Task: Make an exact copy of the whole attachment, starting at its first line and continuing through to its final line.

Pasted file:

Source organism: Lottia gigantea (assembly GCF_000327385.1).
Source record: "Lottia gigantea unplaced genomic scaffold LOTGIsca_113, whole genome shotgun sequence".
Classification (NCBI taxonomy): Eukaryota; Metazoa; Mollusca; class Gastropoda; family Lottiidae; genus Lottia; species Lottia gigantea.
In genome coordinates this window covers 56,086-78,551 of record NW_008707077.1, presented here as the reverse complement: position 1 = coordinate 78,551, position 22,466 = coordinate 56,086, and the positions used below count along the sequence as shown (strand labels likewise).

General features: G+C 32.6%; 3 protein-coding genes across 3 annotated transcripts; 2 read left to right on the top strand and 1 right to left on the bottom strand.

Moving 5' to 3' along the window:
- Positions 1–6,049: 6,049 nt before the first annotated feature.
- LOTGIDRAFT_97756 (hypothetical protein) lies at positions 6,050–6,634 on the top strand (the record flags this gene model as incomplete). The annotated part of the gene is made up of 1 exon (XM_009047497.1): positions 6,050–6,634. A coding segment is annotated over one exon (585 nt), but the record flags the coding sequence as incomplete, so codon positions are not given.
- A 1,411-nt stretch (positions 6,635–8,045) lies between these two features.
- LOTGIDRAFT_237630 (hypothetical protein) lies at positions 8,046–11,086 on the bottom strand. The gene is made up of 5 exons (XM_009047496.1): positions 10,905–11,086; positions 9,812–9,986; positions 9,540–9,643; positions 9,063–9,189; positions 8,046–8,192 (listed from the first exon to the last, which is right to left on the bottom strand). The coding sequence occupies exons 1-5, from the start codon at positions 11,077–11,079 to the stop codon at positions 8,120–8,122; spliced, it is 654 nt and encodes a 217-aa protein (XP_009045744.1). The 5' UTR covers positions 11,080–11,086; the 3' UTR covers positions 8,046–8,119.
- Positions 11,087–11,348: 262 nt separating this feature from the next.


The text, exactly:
Source organism: Lottia gigantea (assembly GCF_000327385.1).
Source record: "Lottia gigantea unplaced genomic scaffold LOTGIsca_113, whole genome shotgun sequence".
Classification (NCBI taxonomy): Eukaryota; Metazoa; Mollusca; class Gastropoda; family Lottiidae; genus Lottia; species Lottia gigantea.
In genome coordinates this window covers 56,086-78,551 of record NW_008707077.1, presented here as the reverse complement: position 1 = coordinate 78,551, position 22,466 = coordinate 56,086, and the positions used below count along the sequence as shown (strand labels likewise).

General features: G+C 32.6%; 3 protein-coding genes across 3 annotated transcripts; 2 read left to right on the top strand and 1 right to left on the bottom strand.

Moving 5' to 3' along the window:
- Positions 1–6,049: 6,049 nt before the first annotated feature.
- LOTGIDRAFT_97756 (hypothetical protein) lies at positions 6,050–6,634 on the top strand (the record flags this gene model as incomplete). The annotated part of the gene is made up of 1 exon (XM_009047497.1): positions 6,050–6,634. A coding segment is annotated over one exon (585 nt), but the record flags the coding sequence as incomplete, so codon positions are not given.
- A 1,411-nt stretch (positions 6,635–8,045) lies between these two features.
- LOTGIDRAFT_237630 (hypothetical protein) lies at positions 8,046–11,086 on the bottom strand. The gene is made up of 5 exons (XM_009047496.1): positions 10,905–11,086; positions 9,812–9,986; positions 9,540–9,643; positions 9,063–9,189; positions 8,046–8,192 (listed from the first exon to the last, which is right to left on the bottom strand). The coding sequence occupies exons 1-5, from the start codon at positions 11,077–11,079 to the stop codon at positions 8,120–8,122; spliced, it is 654 nt and encodes a 217-aa protein (XP_009045744.1). The 5' UTR covers positions 11,080–11,086; the 3' UTR covers positions 8,046–8,119.
- Positions 11,087–11,348: 262 nt separating this feature from the next.